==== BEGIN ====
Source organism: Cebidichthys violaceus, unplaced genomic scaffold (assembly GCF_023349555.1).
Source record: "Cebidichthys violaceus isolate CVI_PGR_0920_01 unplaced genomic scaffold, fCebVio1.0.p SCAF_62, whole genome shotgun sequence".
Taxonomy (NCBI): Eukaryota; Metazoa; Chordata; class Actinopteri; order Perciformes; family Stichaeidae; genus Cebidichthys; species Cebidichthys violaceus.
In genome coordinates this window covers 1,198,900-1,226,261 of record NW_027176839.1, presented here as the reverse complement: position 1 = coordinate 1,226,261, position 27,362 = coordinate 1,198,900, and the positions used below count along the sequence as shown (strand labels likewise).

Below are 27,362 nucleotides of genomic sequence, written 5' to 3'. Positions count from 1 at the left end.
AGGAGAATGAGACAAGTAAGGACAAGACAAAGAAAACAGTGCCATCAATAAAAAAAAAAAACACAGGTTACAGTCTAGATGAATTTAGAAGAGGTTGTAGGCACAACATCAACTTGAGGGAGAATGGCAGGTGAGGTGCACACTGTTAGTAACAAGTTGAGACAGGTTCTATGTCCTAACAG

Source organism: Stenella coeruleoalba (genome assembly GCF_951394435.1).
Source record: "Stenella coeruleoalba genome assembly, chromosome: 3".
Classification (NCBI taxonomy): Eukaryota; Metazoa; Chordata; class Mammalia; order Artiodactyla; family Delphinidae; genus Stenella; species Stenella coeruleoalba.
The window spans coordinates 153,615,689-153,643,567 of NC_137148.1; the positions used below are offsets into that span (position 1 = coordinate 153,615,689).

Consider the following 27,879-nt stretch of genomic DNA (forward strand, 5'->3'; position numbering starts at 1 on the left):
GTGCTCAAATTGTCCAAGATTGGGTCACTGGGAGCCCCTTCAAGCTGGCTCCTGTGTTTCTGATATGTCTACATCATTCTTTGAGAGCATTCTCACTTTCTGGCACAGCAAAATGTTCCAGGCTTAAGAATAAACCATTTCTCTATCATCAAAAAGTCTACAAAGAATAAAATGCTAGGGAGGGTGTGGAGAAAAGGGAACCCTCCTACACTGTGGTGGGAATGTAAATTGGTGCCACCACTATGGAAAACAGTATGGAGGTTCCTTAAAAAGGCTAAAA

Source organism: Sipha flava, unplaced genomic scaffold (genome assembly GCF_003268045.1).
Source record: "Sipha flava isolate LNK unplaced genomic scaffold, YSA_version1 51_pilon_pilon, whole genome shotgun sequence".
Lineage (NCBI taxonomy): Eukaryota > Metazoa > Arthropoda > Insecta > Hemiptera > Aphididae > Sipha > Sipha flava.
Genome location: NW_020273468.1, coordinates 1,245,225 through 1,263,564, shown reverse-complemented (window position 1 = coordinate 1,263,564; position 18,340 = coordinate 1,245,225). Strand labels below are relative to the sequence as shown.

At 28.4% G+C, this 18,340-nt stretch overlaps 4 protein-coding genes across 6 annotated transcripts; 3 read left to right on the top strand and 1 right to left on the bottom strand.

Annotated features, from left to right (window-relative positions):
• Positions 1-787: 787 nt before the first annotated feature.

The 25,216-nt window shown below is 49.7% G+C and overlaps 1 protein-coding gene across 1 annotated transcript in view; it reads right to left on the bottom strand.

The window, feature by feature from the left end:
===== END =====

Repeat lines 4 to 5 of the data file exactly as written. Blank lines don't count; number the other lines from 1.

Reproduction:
In genome coordinates this window covers 1,198,900-1,226,261 of record NW_027176839.1, presented here as the reverse complement: position 1 = coordinate 1,226,261, position 27,362 = coordinate 1,198,900, and the positions used below count along the sequence as shown (strand labels likewise).

Below are 27,362 nucleotides of genomic sequence, written 5' to 3'. Positions count from 1 at the left end.